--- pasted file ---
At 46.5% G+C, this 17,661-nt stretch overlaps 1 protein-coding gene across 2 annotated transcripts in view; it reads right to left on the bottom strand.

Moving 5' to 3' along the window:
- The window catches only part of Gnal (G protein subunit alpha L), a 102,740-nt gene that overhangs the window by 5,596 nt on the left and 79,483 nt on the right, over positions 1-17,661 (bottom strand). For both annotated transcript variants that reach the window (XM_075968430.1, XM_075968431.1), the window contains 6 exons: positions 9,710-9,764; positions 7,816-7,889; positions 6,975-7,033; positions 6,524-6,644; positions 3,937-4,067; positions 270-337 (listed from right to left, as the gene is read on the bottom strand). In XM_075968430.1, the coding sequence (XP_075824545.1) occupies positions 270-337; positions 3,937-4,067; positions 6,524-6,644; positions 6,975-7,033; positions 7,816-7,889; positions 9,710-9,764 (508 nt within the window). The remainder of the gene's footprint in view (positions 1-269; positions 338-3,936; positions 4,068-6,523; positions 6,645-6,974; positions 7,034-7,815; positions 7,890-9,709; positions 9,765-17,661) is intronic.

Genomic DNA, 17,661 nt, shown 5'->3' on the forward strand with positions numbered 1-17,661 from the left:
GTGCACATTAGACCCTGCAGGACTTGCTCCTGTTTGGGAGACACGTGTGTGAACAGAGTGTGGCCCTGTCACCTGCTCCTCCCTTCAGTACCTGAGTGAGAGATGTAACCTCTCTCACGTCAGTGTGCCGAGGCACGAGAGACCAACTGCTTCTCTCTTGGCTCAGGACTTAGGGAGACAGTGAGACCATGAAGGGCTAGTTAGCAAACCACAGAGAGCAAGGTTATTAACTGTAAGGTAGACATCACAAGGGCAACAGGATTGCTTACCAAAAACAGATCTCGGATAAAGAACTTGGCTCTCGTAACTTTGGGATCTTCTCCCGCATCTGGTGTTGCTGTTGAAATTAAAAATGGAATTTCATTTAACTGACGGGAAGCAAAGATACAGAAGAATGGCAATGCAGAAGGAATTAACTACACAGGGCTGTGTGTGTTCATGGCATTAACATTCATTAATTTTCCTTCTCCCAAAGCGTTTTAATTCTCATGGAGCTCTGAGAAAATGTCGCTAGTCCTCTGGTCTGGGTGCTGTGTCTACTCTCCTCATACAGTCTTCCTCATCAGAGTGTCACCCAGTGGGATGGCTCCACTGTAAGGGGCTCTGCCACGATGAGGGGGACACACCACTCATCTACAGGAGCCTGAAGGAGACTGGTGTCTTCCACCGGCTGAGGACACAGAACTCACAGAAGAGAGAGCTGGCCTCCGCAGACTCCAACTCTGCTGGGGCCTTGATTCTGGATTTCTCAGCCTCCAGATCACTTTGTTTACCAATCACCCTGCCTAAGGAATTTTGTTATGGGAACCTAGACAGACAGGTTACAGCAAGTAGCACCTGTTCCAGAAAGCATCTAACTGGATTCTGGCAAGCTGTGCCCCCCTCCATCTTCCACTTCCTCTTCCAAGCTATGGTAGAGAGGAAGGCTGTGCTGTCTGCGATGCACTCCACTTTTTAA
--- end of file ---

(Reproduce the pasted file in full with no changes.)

At 46.5% G+C, this 17,661-nt stretch overlaps 1 protein-coding gene across 2 annotated transcripts in view; it reads right to left on the bottom strand.

Moving 5' to 3' along the window:
- The window catches only part of Gnal (G protein subunit alpha L), a 102,740-nt gene that overhangs the window by 5,596 nt on the left and 79,483 nt on the right, over positions 1-17,661 (bottom strand). For both annotated transcript variants that reach the window (XM_075968430.1, XM_075968431.1), the window contains 6 exons: positions 9,710-9,764; positions 7,816-7,889; positions 6,975-7,033; positions 6,524-6,644; positions 3,937-4,067; positions 270-337 (listed from right to left, as the gene is read on the bottom strand). In XM_075968430.1, the coding sequence (XP_075824545.1) occupies positions 270-337; positions 3,937-4,067; positions 6,524-6,644; positions 6,975-7,033; positions 7,816-7,889; positions 9,710-9,764 (508 nt within the window). The remainder of the gene's footprint in view (positions 1-269; positions 338-3,936; positions 4,068-6,523; positions 6,645-6,974; positions 7,034-7,815; positions 7,890-9,709; positions 9,765-17,661) is intronic.

Genomic DNA, 17,661 nt, shown 5'->3' on the forward strand with positions numbered 1-17,661 from the left:
GTGCACATTAGACCCTGCAGGACTTGCTCCTGTTTGGGAGACACGTGTGTGAACAGAGTGTGGCCCTGTCACCTGCTCCTCCCTTCAGTACCTGAGTGAGAGATGTAACCTCTCTCACGTCAGTGTGCCGAGGCACGAGAGACCAACTGCTTCTCTCTTGGCTCAGGACTTAGGGAGACAGTGAGACCATGAAGGGCTAGTTAGCAAACCACAGAGAGCAAGGTTATTAACTGTAAGGTAGACATCACAAGGGCAACAGGATTGCTTACCAAAAACAGATCTCGGATAAAGAACTTGGCTCTCGTAACTTTGGGATCTTCTCCCGCATCTGGTGTTGCTGTTGAAATTAAAAATGGAATTTCATTTAACTGACGGGAAGCAAAGATACAGAAGAATGGCAATGCAGAAGGAATTAACTACACAGGGCTGTGTGTGTTCATGGCATTAACATTCATTAATTTTCCTTCTCCCAAAGCGTTTTAATTCTCATGGAGCTCTGAGAAAATGTCGCTAGTCCTCTGGTCTGGGTGCTGTGTCTACTCTCCTCATACAGTCTTCCTCATCAGAGTGTCACCCAGTGGGATGGCTCCACTGTAAGGGGCTCTGCCACGATGAGGGGGACACACCACTCATCTACAGGAGCCTGAAGGAGACTGGTGTCTTCCACCGGCTGAGGACACAGAACTCACAGAAGAGAGAGCTGGCCTCCGCAGACTCCAACTCTGCTGGGGCCTTGATTCTGGATTTCTCAGCCTCCAGATCACTTTGTTTACCAATCACCCTGCCTAAGGAATTTTGTTATGGGAACCTAGACAGACAGGTTACAGCAAGTAGCACCTGTTCCAGAAAGCATCTAACTGGATTCTGGCAAGCTGTGCCCCCCTCCATCTTCCACTTCCTCTTCCAAGCTATGGTAGAGAGGAAGGCTGTGCTGTCTGCGATGCACTCCACTTTTTAA